Of course, keep the page updated with all of the current promotions. If there are no current promotions, let the visitor know with a prominent message. And since most of these visitors will already have something in their cart, make the checkout easy to do from this page.
Note: this page does not have to appear in your navigation. It can live within your sitemap without cluttering your header!
This one I’ll never understand. Brands often forfeit the opportunity to support their customers with YouTube videos. Instead, they let everyone else provide customer service.
Here’s an example. You own a Toyota Prius and the battery is dead. You need to jump start it, but when you open the hood, you don’t see the battery in the usual spot, so you take out your phone and do a quick search using a branded keyword: “how to jump a prius”
You find dozens of helpful videos. Some of them have been viewed hundreds of thousands of times. But where is Toyota? Why aren’t they here to help?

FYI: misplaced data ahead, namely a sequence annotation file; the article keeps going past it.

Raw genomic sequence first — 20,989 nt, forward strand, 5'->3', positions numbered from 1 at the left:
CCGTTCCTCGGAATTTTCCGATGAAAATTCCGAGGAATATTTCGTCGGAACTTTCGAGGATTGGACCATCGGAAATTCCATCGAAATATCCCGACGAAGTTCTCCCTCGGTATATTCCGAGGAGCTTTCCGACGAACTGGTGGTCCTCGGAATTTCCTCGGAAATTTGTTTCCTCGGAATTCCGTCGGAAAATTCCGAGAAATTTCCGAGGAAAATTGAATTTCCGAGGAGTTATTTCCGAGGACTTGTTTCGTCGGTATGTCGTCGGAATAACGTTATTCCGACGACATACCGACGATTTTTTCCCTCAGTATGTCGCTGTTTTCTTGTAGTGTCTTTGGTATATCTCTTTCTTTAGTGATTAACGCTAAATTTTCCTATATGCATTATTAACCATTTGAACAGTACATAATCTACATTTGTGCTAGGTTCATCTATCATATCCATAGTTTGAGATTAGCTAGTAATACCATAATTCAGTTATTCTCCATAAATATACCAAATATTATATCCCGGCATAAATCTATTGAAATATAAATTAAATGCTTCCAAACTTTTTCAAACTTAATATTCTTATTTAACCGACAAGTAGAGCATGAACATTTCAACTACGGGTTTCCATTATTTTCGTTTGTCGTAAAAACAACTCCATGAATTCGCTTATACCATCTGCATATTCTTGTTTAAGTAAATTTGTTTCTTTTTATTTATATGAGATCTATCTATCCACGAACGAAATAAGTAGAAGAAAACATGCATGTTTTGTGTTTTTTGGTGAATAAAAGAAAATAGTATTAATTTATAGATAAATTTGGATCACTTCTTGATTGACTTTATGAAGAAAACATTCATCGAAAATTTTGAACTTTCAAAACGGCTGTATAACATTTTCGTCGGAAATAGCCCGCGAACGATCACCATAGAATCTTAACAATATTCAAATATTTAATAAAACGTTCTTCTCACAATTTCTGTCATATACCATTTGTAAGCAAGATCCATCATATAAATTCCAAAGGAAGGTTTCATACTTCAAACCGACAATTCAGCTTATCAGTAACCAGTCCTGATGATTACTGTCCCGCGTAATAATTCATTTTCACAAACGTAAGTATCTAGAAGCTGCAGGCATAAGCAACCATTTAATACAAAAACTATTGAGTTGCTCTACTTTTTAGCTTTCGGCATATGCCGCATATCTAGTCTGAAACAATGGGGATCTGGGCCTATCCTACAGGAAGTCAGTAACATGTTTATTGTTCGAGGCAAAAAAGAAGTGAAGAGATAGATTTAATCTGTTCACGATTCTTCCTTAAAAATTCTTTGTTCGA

This happens partly because brands don’t know that people are doing these branded product searches. But these phrases are very easy to find.
See anything? Make the video, put it on YouTube and optimize it to rank.
Here’s an interesting idea. Put your phone number right into the title tag of the homepage, so visitors will see it when they search for your brand. This could make sense if you provide a service to people who need help urgently, like a locksmith.
This could hurt your rankings for non-branded phrases, reducing visibility among new customers.
Tapping that won’t call your number. This is really what the knowledge panel is for. Visitors can tap to dial.
Keyphrases that include brand name plus “jobs” or “careers” will show search results with three things: